I see that a lot of product recommendations are dealt with in the following format:

Q: "What is the best product in category abc?"

A/C: "Sorry, we can't do product recommendations here, but anyways the best product in that category is xyz."

It seems quite pointless to have such rules in place when people tend to (in an effort to be a helpful human being) acknowledge them and then [knowingly] violate them anyways in a comment or brief answer. Is there a better way to handle these types of questions? For example, we could have a policy where one person comments that "product recs are not allowed here, but you may edit the question to be more generalized so it can be answered", and then any further commenting or answering is prohibited until the question is "fixed".

The current practice of "answering regardless of the rules" or writing an answer on a generalized interpretation of the question simply encourages more people to ask these kinds of questions because they almost always receive product rec answers regardless.

Apologies if this sounded like a rant, and I hope nobody felt personally guilty of perpetrating this behavior. It's just a suggestion for future change.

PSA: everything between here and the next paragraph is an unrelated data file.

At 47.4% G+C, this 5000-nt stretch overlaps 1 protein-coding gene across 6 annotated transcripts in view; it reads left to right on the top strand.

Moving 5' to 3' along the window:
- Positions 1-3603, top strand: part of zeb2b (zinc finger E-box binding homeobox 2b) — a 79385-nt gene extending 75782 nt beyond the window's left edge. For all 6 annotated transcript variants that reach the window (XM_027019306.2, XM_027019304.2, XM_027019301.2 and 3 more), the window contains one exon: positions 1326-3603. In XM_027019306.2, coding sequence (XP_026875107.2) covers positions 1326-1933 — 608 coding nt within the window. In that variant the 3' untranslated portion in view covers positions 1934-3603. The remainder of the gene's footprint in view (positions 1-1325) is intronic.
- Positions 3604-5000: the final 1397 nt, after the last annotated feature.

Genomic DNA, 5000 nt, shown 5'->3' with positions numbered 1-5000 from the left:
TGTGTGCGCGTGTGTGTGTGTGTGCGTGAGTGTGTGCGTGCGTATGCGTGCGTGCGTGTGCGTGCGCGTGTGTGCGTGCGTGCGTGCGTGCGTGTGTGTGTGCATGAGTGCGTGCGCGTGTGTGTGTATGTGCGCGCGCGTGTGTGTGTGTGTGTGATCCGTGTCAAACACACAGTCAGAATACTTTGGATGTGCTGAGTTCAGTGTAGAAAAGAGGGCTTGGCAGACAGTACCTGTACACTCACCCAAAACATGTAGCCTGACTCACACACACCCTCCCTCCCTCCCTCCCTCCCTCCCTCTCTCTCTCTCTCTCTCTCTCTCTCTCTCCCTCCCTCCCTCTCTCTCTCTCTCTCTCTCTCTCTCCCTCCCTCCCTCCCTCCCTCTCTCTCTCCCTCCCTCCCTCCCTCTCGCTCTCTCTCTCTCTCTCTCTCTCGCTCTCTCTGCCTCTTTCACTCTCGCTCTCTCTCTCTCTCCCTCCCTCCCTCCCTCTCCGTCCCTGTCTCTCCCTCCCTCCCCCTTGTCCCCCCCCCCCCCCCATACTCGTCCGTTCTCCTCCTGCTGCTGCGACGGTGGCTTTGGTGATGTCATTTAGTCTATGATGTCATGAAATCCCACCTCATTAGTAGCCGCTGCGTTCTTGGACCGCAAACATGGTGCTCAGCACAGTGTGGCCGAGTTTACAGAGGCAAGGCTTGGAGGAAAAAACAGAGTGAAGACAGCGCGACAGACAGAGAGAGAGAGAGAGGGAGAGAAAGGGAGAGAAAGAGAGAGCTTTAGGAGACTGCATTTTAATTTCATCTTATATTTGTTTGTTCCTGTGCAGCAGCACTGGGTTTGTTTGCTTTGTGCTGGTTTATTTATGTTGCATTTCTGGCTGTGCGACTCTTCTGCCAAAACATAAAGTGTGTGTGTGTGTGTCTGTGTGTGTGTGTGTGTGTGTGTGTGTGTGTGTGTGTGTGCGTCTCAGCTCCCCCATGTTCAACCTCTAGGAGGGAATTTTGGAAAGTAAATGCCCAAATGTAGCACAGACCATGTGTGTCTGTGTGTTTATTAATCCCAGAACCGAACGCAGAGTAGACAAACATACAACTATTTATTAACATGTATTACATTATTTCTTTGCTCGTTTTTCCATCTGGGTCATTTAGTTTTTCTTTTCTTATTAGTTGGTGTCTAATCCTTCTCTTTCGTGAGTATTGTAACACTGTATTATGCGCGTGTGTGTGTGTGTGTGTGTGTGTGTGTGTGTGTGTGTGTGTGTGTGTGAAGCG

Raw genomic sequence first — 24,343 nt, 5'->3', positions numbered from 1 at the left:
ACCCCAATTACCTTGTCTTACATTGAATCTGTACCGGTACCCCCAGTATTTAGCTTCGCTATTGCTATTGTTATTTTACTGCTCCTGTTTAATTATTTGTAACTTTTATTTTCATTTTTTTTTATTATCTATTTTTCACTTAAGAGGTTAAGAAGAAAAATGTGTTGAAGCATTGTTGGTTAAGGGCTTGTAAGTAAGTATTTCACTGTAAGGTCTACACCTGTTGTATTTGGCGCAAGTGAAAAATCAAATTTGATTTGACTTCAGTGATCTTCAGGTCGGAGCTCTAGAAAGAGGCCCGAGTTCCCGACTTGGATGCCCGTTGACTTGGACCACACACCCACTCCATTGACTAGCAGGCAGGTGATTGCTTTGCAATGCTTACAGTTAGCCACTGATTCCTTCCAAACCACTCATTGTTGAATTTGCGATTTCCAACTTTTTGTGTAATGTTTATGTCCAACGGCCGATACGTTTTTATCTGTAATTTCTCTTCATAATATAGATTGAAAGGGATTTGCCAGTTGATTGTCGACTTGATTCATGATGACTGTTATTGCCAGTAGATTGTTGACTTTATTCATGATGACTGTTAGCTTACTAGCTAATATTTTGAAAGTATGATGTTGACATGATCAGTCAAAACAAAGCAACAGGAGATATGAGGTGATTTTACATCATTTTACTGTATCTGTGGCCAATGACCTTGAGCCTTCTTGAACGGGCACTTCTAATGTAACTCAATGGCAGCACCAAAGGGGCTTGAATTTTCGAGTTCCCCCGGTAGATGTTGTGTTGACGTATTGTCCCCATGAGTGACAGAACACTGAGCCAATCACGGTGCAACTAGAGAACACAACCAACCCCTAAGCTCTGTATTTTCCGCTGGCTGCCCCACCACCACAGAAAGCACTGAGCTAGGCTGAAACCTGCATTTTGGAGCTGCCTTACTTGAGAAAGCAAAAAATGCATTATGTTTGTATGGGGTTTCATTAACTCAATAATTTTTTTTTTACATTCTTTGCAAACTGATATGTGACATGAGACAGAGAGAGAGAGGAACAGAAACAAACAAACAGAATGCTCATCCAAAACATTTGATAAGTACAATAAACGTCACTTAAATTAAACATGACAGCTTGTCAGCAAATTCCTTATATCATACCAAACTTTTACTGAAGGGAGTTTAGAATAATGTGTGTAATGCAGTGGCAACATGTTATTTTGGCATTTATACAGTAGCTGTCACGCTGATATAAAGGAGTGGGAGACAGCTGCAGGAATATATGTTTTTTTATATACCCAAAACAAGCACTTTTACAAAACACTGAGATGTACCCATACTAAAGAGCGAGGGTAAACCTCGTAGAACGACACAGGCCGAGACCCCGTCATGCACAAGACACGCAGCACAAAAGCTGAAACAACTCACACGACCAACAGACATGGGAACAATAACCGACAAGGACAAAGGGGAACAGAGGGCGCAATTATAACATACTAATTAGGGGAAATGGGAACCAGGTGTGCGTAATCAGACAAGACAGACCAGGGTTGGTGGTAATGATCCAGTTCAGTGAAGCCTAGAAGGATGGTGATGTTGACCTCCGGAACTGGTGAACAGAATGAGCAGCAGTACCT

1 Answer 1


Product rec is always a challenge. If the response can be framed in terms of features, with an example or two, then that's more long-term useful than if you simply said "get brand X because they're good"

Ultimately, good products do tend to last for a while, but eventually they will go away to be replaced by something else. When that happens, the features or strong points named help show why that was a good choice.

Example: "rim brakes don't work well:

  • Product rec answer "fit koolstop brake pads"
  • Long-term useful answer "replace the brake pads. Old pads go hard and don't work good. Newer pads are softer and the more-modern materials grip better. Some designs of shoe take physically longer pads too providing more contact area. A good example is koolstop aftermarket pads."

Basically, its hard to avoid the well-thought-of brands/models like gp5000, marathons, koolstop, etc. But making them a supporting piece of information is useful, while not being the main point in the answer.

In short, the better answers say "why" not just "what".

Re-reading the example, I realise that the first part effectively cuts off any chain of discussion around which is the best item.

Otherwise it can turn into a forum-esque chain of replies like "X is better than Y" "No you're wrong Z is best" etc.

  • 1
    I think that that one brand of brake pads is an exception to the rule, because the product hasn't changed in decades and probably won't change. The tire recommendations on the other hand will be obsoleted if Schwalbe does a poor update on Marathon or a competitor comes up with faster tire than the GP5000.
    – ojs
    Commented May 18, 2021 at 8:41

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